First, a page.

The ongoing investigation within the National Defense Ministry continues preceding a Supreme Military Council (YAŞ) meeting to be held in August. Held annually, YAŞ's August meeting decides on promotions and dismissals of all military personnel and discusses general personnel evaluations. The prime minister is acting as the president of the council, and the five deputy prime ministers, the justice minister, foreign minister, interior minister, national defense minister and the highest ranking military officials of land, air, naval and gendarmerie forces will also attend the meeting.
The decisions made in the meetings go into effect with the president's approval.
Gülenist Terror Group (FETÖ) dismissals are expected to be the main topic in the upcoming meeting, as the group is believed to still be active in the military, especially among lieutenant colonels and among lower-ranking military personnel.
A special commission of legal experts has been formed within the Defense Ministry to examine all bills of indictment and personnel in the Turkish Armed Forces (TSK) to weed out any overlooked FETÖ-linked officers. The commission will also receive technical support from the National Intelligence Organization (MİT).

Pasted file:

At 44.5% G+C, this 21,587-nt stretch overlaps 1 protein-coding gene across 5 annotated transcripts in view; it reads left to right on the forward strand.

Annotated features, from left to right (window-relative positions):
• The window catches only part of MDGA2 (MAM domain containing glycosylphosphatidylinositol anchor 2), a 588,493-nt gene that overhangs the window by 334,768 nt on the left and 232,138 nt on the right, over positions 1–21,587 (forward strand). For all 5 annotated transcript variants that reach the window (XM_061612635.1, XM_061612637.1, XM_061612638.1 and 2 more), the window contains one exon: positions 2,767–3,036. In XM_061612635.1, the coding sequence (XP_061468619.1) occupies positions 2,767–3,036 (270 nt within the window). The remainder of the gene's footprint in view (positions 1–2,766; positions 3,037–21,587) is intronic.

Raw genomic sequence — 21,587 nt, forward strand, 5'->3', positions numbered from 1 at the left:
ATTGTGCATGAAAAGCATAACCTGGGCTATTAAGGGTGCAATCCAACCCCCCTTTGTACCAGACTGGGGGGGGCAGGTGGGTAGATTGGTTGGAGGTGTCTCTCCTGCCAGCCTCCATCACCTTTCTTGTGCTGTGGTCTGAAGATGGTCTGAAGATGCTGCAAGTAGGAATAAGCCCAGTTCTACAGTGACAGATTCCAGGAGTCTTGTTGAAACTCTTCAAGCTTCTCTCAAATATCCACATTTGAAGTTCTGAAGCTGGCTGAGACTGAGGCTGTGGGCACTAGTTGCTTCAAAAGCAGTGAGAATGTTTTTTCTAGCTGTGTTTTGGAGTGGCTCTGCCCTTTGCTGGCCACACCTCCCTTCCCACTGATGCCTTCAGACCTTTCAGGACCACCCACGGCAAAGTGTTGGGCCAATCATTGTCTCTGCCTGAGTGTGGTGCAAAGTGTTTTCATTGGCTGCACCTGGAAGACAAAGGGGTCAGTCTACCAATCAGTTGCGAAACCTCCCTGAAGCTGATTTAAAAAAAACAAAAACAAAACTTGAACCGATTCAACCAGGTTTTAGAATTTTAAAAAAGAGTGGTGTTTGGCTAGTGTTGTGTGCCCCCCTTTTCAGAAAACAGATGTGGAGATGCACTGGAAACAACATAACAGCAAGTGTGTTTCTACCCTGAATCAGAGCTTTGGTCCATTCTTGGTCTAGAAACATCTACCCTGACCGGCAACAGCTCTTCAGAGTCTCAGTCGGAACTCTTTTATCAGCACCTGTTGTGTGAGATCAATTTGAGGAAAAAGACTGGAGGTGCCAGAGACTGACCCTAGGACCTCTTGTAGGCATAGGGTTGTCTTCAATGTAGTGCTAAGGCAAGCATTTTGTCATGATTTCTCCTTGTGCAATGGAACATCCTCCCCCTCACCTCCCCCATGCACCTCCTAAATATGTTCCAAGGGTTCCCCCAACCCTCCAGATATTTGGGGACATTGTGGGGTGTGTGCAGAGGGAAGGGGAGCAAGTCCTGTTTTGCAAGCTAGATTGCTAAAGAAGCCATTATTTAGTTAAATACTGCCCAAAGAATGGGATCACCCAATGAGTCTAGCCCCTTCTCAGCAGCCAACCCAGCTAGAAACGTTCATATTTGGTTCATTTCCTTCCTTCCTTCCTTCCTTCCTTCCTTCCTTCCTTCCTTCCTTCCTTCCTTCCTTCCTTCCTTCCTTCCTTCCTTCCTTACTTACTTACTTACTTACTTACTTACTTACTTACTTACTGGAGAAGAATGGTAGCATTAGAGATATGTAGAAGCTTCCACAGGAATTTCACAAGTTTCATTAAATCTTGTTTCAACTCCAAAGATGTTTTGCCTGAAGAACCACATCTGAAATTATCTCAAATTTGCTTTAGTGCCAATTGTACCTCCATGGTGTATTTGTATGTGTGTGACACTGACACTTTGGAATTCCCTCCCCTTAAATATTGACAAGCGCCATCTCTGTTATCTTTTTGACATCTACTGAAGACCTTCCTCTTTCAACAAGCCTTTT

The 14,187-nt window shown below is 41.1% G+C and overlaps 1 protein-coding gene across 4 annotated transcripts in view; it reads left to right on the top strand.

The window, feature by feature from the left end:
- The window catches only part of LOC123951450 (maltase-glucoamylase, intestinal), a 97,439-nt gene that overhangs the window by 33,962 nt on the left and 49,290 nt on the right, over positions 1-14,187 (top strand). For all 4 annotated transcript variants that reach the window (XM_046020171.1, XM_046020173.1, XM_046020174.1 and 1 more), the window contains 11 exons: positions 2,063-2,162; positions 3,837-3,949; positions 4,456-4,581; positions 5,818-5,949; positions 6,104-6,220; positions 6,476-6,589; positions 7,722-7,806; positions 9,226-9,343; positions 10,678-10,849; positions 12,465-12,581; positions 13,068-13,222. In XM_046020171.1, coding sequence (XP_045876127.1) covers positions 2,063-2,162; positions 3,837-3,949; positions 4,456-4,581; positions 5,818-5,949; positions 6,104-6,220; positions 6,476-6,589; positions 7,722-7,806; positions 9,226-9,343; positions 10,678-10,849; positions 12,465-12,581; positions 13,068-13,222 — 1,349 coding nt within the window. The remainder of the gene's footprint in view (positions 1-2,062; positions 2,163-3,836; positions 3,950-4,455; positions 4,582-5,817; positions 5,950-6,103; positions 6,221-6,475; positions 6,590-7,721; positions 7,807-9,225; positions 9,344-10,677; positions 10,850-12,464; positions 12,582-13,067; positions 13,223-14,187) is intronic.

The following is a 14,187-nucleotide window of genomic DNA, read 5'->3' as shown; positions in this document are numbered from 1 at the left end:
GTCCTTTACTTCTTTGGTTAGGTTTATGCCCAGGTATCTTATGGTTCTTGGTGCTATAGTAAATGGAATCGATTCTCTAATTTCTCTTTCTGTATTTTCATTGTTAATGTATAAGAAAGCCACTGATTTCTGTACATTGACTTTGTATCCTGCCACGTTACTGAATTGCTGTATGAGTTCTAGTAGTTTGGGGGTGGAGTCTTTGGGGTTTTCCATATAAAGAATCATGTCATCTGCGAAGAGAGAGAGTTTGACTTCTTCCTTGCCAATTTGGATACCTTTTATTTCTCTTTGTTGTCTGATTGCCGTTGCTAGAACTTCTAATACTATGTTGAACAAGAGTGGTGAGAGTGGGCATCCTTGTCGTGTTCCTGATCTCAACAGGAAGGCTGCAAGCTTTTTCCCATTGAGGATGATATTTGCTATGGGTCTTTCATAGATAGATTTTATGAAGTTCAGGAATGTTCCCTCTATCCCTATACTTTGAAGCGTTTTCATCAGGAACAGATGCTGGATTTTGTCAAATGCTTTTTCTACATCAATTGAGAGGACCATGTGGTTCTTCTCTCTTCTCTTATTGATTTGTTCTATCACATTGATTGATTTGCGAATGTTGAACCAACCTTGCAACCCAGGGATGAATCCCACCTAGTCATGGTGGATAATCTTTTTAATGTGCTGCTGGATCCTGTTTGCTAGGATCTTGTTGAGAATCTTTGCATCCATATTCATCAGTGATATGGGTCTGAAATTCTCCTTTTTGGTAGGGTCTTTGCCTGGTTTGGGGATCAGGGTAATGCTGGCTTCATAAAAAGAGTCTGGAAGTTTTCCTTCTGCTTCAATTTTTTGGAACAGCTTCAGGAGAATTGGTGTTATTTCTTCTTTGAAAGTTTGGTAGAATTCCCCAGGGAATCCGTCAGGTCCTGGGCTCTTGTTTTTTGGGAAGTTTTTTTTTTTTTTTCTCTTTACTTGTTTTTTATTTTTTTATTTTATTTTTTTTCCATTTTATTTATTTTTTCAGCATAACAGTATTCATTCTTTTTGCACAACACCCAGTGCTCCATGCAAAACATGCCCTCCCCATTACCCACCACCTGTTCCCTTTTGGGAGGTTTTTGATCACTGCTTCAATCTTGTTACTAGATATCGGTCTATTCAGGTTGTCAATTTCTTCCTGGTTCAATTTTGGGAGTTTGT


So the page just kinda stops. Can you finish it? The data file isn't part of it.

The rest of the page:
The commission will also investigate the former promotions of suspected military personnel. Likewise, the previous discipline reports of detained high-ranking FETÖ member generals will be scrutinized again to expose unfair accusations against anti-FETÖ personnel or favoritism to staff linked to the group.
As a result of the changes made to the structure of the YAŞ after last year's coup attempt, the top military council has taken on a more civilian appearance.
In the effort to bring the military under further government control following the FETÖ coup attempt, which saw 249 people killed, the commanders of the Army, Navy and the Air Force will answer directly to the National Defense Ministry.
FETÖ had a long-running campaign to overthrow the democratically elected government by infiltrating government institutions, including the judiciary, police, education and military.
The group tried to seize power via a coup on July 15 last year, but the attempt was foiled by millions of Turkish citizens who took to the streets in favor of democracy alongside soldiers and police loyal to the government.
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